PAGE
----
Business life is always full of unexpected challenges, never more so than now. Whether it’s pandemic lockdowns or runaway cost inflation; climate change to ever more complex geopolitics; political uncertainty to technological advances; it’s clear we are in a deeply disruptive time when the pace of change is constantly accelerating. So, what does it take to be an effective business leader these days?
Talking less and listening more
Traditionally, internal business communications were one way and top down, with the commander telling the troops what was happening and what to do. In these times of social media, WhatsApp groups and the like, the chat is much more bottom up and side-to-side and it’s difficult to keep it strictly internal. Good leaders have their ‘receive’ mode switched on much more often than ‘transmit’.
Customers are no longer relevant just because of what they spend, but also for their opinions. Staff are no longer important just because of the jobs they do, now it’s as much about how they influence a whole range of stakeholders and for the ideas they can share.
We all know how good it feels to be heard and understood by another person and how that changes our behaviour. It can help quell anger and frustration, enabling us to start seeing things differently. When employees are being listened to by their leaders, it can only improve how an organisation functions. When customers realise that their views are taken into account, it strengthens the relationship.
Knowing and admitting you don’t have all the answers
The pace of change and disruption in the business world is phenomenal. Stable operating models are few and far between, so organisations must continually adapt and evolve and so must their leaders. It’s no longer credible for a leader to act as if they know all the answers all the time.
It is more acceptable now for a leader to say: “I don’t know.” This is difficult at first because so many of them will have risen through their organisations into leadership roles. They are alphas – and alphas always have answers. But demonstrating that they need and will accept input from others, means leaders can prepare for challenging conversations and work out how they are going to lead people through tough times in a more holistic way.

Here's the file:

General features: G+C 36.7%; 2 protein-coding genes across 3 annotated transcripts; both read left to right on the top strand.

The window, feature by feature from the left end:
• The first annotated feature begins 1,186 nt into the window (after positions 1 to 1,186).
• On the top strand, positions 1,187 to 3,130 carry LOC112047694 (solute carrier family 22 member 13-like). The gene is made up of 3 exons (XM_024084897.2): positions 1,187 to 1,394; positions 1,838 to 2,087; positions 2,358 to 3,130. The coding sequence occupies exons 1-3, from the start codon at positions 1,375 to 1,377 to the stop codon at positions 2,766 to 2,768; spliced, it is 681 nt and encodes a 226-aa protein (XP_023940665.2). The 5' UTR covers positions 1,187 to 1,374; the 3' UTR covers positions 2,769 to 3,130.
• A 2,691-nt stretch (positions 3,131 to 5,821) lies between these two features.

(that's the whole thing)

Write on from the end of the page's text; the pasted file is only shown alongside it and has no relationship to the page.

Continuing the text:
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Turning current problems into future solutions
In these chaotic times, leaders need a shift in mindset so that they use the challenges of today to find solutions for tomorrow. This involves taking problems and instead of applying the blinkered and fixed thinking patterns associated with them, reinterpreting the issues as opportunities to move forward in a positive way.
Could the high disposal costs of the non-biodegradable waste a business produces be turned from a profitability anxiety into a new recycling, re-manufacturing and re-use project, for example, producing environmental and perhaps community benefits? Leaders who come up with initiatives like this are likely to win plaudits from a wide audience, not least their staff and other stakeholders.
Seeing your business as more than just a profit generator
Can a business leader look at the world and see their company as more than a way of making money and getting rich, but as a vehicle to make a positive impact as well? Can they also focus on the world and its problems, from inequality to climate change?
This is about leaders having the awareness to look outside their business bubble at the broader picture to ask things like: what do I care about? How can my business have a role in impacting those things in a positive way? The world is calling out leaders, companies and governments to serve something greater than themselves. Local communities are doing the same, but on a more micro basis.
Of course, leaders can’t ignore their duties and responsibilities to shareholders and the requirement to deliver profitable and sustainable growth. These will always be essential business aims. Even so, it’s about also understanding that their overall footprint – their impact on people and society – is far greater than that. It means leaders providing their organisation with a focus: why does this company exist and who does it exist for?
Mentoring groups for business leaders
Leadership can be brutally lonely. More and more business leaders are joining or creating mutual mentoring organisations with their peers, sharing their fears, vulnerabilities and coping strategies for each other’s benefit. Mentoring is definitely not for wimps, it’s for those with the common sense to know they need help to grow and improve.
How we can help
We have extensive experience advising business leaders, and we will always work with you to find the best solution for you and your business.
One of our Partners would be more than happy to have a non-obligatory confidential chat with you. We can be contacted at email@example.com or call us on 020 3326 6454 and we will arrange for a call with one of our Partners.